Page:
I have just made the Pineapple tart for the forthcoming Chinese New Year.

This pineapple tart (黄梨挞, 黄梨酥)  is intertwined with flavor and texture  The crust is so crumbly you can hear it break under your fork (handle with care!) and the filling is the result of condensing the pineapple to a dense jam with only less than half of its original volume.

So let’s get started to show you how to prepare this festive delicacy that will definitely tempt your tastebuds and make you yearning for more.

Let’s dive into the details right away. 

In the Hokkien dialect, the word pineapple pronounce as ong-lai 旺来, which is the homonym of the phrase ‘prosperity is arriving’. Therefore, it is most fitting for Chinese New Year as it signifies prosperity.

Pineapple tart is the most traditional festive delicacy for Chinese New Year, which is only a few weeks away. In the Hokkien dialect, the word pineapple pronounce as ong-lai 旺来, which is the homonym of the phrase 'prosperity are arriving.' Therefore, it is most fitting for the occasion as it signifies prosperity.

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1. Prepare the pineapple filling 

I usually start with the pineapple filling first, then followed by making the pastry. This way allows me to refrigerate the filling until it firms up while I am preparing the pastry. By the time I finish making the pastry, it is firm enough to handle easily for wrapping. 

The flavor of this pineapple filling is slightly different from the Taiwanese pineapple cake, which I explain in detail in a separate article. Cloves, cinnamon bark, and star anise are used to flavor the filling. These spices are not used in the Taiwanese version. 

Here are the steps 

Cut the pineapple 

  • Cut off both ends of the pineapple. Then cut off the tough skin. 
  • Make two shallow V-shaped cuts to remove the eyes of the pineapple. 
  • Quarter the pineapple vertically, followed by cutting off the core, which is fibrous. 
  • Cut the pineapple flesh into small cubes. 
  • Blend the pineapple flesh into a puree with a food processor

Cook the pineapple

  • Transfer the pineapple puree to a pan. Gently heat the puree until it starts to boil. 
  • Add sugar, palm sugar, salt, star anise, cinnamon bark, cloves and simmer until it thickens. Stir occasionally to avoid it from sticking to the pan.
  • Portion the jam to 8g each. Use two spoons to shape it to oblong, like a bullet. 
  • Place it in the refrigerator until it is firm to handle. 

Tips 

  • Some people are allergic to raw pineapple. Use a pair of gloves if you are one of them.
  • There is no harm to blend the pineapple longer. It will ensure the texture of the filling becomes smoother by doing so.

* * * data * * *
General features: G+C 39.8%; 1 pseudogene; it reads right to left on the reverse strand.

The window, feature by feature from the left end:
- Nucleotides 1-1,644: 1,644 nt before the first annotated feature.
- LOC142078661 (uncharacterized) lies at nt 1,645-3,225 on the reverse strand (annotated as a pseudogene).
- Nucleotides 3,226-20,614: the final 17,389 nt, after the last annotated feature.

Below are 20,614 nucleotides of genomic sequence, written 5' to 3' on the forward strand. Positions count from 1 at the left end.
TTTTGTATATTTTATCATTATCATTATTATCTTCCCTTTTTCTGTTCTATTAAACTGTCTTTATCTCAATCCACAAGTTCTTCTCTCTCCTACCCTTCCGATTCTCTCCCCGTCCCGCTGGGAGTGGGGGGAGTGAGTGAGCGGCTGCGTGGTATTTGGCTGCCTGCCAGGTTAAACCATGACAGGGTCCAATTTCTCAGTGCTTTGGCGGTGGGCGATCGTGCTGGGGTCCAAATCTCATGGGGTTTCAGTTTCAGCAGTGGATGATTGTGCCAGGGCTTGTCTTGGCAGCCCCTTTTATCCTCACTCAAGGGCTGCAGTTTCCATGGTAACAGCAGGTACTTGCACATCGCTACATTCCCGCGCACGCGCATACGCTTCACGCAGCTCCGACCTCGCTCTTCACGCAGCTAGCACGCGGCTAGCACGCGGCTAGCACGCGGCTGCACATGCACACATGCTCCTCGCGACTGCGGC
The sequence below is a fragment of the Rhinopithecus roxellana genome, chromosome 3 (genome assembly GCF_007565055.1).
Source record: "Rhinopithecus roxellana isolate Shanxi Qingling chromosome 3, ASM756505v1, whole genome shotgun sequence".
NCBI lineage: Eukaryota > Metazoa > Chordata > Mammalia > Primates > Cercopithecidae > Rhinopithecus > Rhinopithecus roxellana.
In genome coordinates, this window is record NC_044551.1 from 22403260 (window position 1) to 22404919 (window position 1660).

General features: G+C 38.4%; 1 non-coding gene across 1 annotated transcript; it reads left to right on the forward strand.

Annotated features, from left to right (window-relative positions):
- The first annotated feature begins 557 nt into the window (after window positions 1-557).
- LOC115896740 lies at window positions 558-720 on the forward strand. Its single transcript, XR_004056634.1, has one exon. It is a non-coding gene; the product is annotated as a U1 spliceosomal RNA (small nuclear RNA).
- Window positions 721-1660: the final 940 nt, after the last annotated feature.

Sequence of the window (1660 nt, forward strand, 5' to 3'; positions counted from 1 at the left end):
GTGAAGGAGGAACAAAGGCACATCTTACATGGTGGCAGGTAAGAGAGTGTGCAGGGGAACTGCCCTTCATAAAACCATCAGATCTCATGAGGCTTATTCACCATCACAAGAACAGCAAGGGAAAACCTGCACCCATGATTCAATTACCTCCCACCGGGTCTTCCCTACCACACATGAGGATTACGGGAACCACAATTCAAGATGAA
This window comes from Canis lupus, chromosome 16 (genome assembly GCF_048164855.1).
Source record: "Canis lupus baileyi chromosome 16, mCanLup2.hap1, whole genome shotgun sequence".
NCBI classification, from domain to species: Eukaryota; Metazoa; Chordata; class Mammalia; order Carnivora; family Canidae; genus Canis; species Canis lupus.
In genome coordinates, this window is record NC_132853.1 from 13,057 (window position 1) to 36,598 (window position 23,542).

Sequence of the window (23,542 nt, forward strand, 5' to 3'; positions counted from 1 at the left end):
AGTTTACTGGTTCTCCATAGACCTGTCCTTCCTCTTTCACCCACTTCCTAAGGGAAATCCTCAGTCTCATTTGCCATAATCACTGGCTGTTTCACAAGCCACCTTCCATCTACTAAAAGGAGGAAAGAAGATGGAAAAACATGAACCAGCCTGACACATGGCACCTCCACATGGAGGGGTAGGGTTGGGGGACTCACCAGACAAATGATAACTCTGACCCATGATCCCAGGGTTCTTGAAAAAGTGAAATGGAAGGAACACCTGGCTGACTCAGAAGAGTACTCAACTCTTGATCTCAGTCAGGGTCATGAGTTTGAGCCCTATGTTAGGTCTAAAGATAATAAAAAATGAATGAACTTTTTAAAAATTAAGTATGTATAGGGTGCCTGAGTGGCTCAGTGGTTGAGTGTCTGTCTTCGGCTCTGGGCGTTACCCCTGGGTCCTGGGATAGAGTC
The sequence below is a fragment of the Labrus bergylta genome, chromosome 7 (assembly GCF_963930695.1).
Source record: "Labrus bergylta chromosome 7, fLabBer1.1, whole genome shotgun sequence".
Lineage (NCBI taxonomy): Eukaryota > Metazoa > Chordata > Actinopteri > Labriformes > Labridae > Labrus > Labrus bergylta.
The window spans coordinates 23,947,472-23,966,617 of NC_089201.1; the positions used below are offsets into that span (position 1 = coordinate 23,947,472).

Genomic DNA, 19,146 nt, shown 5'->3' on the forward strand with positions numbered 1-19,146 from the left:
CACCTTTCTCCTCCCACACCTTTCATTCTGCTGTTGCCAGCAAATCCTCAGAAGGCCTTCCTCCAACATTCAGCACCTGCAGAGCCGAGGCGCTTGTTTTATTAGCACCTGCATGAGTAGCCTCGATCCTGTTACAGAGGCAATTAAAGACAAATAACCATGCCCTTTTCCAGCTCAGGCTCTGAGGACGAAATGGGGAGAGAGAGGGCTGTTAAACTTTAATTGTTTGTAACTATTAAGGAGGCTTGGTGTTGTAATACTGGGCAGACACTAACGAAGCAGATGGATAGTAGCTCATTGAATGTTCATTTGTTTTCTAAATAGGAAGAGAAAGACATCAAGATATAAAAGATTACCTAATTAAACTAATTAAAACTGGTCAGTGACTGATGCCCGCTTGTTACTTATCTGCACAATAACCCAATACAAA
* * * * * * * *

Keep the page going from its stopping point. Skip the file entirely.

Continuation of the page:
• You need to cook the pineapple puree until very thick. It shouldn’t have any visible liquid remain. It should be dry enough to hold the shape. Otherwise, the pineapple juice will drip onto the baking tray during baking.
  • It is much easier to form the filling to oblong shape like a bullet by using two small stainless steel spoons. It is also less messy than by using your hands.
  • You can use white sugar or brown sugar alone if palm sugar is not available. However, palm sugar is my preference due to its distinct flavor.
  • The amount of sugar in the recipe is only for reference. The actual amount depends on the sweetness of the pineapple and the level of sweetness you prefer.

2. Make the pastry

The pastry for this recipe a slightly firmer than the Taiwanese pineapple cake because it has to be firm enough to roll out into strips while not ruin the pattern created by the unique mold.

Here are the steps

  • Place the unsalted butter in a glass bowl. 
  • Add the icing sugar to butter when it is softened.
  • Combine the butter and sugar to become buttercream.
  • Add the beaten egg. Combine. 
  • Add salt, sieved flour, and custard powder to the butter-egg mixture. 
  • Combine all the ingredients until it comes together. Knead the dough briefly. The dough will pick up all the remaining flour in the bowl. The pastry is now ready to use.

Tips

  • Excessive kneading will form gluten, which will make the pastry less crumbly, and bread-like. Stop kneading once it comes together and become a shiny mass to avoid this from happening. 
  • You may want to use an electric mixer if you plan to make a large batch. Otherwise, it is not difficult to do it manually with a fork. 
  • Add a small amount of water or egg if the pastry is too dry. The pastry should be pliable and will not break while rolling out and fold to encase the filling.